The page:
bup: It backs things up
This is my forked development repo for work on bup.
The main bup archive can be found at https://github.com/bup/bup
To submit code to bup, a mailing list workflow is used - the mailing list is [email protected]
#Current development branches: ##index-grafts
This branch is currently being refactored to improve disk space usage during indexing. The new branch is index-grafts-v2
Support for highly graftable indexes to enable easy use of bup with relocatable roots, or directory trees with subtle differences (i.e. when backing up home directories across Windows and Linux)
The principle effect of this branch is to repurpose the metadata cache objects
path field during indexing to store the real path of any given entry in the bupindex. The bupindex represents what the final bup archive will look like.
A grafted bup index can be produced as follows:
$ bup index --graft /var/www=/ /var/www
You could then use
bup save like so:
$ bup save -N www /
This leads to the contents of
/var/www being stored under a backup named
www in the bup-archive.
The important thing about this feature is that it means bup will treat a relocated directory tree that is grafted to the same point as though it is the same tree, meaning it only rehashes files which have non-matching metadata.
So suppose you move
/srv/mysite.com. While bup will only upload changes between files, it will rehash the content of all the files in the directory. With many thousands of files, or many gigabytes of files, this is very slow - slower then rsync in my experience.
But, with index-grafts we can just do the following:
$ bup index --graft /srv/mysite.com=/ /srv/mysite.com $ bup save -N www /
bup iterates over the index as it is in the archive, and updates the the real file location of all objects. Only files which have changed according to metadata are rehashed.
The expense of this operation is a larger metadata cache since its now being used as key-value store. But this object is stored locally and never needs to be sent over the network, and stored metadata in bup is recalculated during file saves.
IMPORTANT NOTE: it is important to use the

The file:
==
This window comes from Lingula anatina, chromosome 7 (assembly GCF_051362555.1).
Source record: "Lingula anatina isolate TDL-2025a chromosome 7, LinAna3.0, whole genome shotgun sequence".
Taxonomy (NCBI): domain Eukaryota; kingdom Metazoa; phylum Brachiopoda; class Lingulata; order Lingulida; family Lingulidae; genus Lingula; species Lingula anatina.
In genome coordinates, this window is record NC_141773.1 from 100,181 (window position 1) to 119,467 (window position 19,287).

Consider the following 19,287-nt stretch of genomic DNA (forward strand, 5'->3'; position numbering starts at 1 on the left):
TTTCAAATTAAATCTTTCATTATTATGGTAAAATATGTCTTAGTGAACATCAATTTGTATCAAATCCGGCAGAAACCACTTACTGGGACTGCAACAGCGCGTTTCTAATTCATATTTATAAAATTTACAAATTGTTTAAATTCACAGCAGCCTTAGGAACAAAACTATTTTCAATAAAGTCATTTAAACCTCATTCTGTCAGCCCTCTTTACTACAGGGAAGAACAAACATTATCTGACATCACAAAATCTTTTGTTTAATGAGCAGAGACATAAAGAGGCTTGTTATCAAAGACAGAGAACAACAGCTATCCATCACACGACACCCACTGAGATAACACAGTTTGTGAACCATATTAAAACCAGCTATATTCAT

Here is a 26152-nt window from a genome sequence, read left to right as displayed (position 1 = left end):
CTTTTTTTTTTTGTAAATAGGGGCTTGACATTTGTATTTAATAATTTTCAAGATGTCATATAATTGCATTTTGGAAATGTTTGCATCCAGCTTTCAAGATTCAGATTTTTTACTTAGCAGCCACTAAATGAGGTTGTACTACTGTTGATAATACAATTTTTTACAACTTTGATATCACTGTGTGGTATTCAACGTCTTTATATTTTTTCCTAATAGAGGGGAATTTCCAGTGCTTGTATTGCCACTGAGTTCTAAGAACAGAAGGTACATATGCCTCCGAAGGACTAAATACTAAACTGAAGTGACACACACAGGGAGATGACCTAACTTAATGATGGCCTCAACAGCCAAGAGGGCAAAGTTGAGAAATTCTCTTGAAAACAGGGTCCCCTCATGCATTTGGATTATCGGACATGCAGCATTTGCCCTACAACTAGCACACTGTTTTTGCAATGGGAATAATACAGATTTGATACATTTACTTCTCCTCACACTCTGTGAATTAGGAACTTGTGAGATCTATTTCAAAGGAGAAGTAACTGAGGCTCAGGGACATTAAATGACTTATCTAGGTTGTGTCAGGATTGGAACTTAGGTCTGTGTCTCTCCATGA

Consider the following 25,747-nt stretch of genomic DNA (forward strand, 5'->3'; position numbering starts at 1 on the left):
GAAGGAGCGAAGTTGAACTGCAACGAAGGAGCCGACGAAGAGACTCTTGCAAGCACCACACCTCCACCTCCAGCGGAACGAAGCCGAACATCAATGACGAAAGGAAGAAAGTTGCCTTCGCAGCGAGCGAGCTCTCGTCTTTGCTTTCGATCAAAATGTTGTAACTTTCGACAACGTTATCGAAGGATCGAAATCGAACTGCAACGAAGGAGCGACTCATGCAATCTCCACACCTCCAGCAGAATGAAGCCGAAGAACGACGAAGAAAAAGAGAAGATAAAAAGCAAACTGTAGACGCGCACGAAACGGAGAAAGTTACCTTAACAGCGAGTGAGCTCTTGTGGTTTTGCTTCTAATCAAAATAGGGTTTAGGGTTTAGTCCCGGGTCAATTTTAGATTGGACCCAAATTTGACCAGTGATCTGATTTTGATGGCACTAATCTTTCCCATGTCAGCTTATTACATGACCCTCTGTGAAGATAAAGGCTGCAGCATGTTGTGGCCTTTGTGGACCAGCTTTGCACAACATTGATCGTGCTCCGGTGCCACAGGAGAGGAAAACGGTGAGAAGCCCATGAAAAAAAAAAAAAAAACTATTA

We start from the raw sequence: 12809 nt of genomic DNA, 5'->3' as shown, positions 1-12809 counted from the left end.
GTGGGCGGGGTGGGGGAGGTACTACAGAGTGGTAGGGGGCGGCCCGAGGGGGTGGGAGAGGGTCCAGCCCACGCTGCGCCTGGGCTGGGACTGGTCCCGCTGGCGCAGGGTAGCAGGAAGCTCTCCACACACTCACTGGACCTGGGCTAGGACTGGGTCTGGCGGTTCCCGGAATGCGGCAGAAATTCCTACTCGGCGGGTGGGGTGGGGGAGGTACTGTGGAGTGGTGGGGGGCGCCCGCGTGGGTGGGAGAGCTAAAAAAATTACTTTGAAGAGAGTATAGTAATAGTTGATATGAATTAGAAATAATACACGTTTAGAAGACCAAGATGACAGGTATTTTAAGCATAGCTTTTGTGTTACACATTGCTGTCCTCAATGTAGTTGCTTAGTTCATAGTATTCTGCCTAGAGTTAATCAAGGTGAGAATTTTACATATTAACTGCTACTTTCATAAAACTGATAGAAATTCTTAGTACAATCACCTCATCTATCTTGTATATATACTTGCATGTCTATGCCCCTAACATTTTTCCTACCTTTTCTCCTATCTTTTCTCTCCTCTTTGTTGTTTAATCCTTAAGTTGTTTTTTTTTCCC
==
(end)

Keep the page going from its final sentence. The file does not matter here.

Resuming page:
--no-check-device flag when the files are on a different filesystem or device (i.e. a snapshot drive) to the originals. Otherwise bup will mark all the files as invalid.
index-grafts also adds the
--regraft option to bup-index.
--regraft does not iterate over any directories on disk, and instead iterates through the bup index remapping the realpath of any entry which will be read by the next
bup save run.
This is useful when
bup index is accepting input from inotify, but the actual files are going to be copied from a snapshotted volume. The real path of files which will not be updated is left untouched since
bup save will not need to read these files.
Example (accomplishing the same as the two runs with –graft above):
$ bup index --graft /var/www=/ /var/www $ mv /var/www/* /srv/mysite.com/* $ bup index --regraft --graft /srv/mysite.com=/ $ bup save -N www /
NOTE: –regraft respects the –no-check-device flag but generally shouldn’t need it since the files it scans will be marked for upload anyway.
This is the first draft of a set of protocols for bup-server to enable remote restore. It contains purely the modifications to
bup-server, but also
protocol.py which can be imported to provide the objects needed to work with the protocols.
The biggest addition is bup-server can restore a backup as a tar file piped over stdout. This can be driven using a shell one liner like the following:
$ echo "restore-files --transfermode=tar /mybackupname/latest" | ssh [email protected] bup-server | tar -x -C local-destination-directory/
The effect of this command is bup-server creates a tar-file which is then immediately extracted over the SSH connection to the target directory.
It’s important to note this is not a flawless process - the Python
tarfile module does not support encoding the same range of metadata parameters as
bup does, and so only POSIX common parameters will be restored this way.
Full remote restore functionality is coming.
This branch adds read-only WebDAV support to the
bup web command, enabling it to be mounted by WebDAV-compatible clients and read-directly.
##dynamic-vfs This branch adds proper support for a dynamic view of a bup repository via the VFS subsystem. This feature enhances any existing VFS using system like bup-fuse or bup-web without further changes.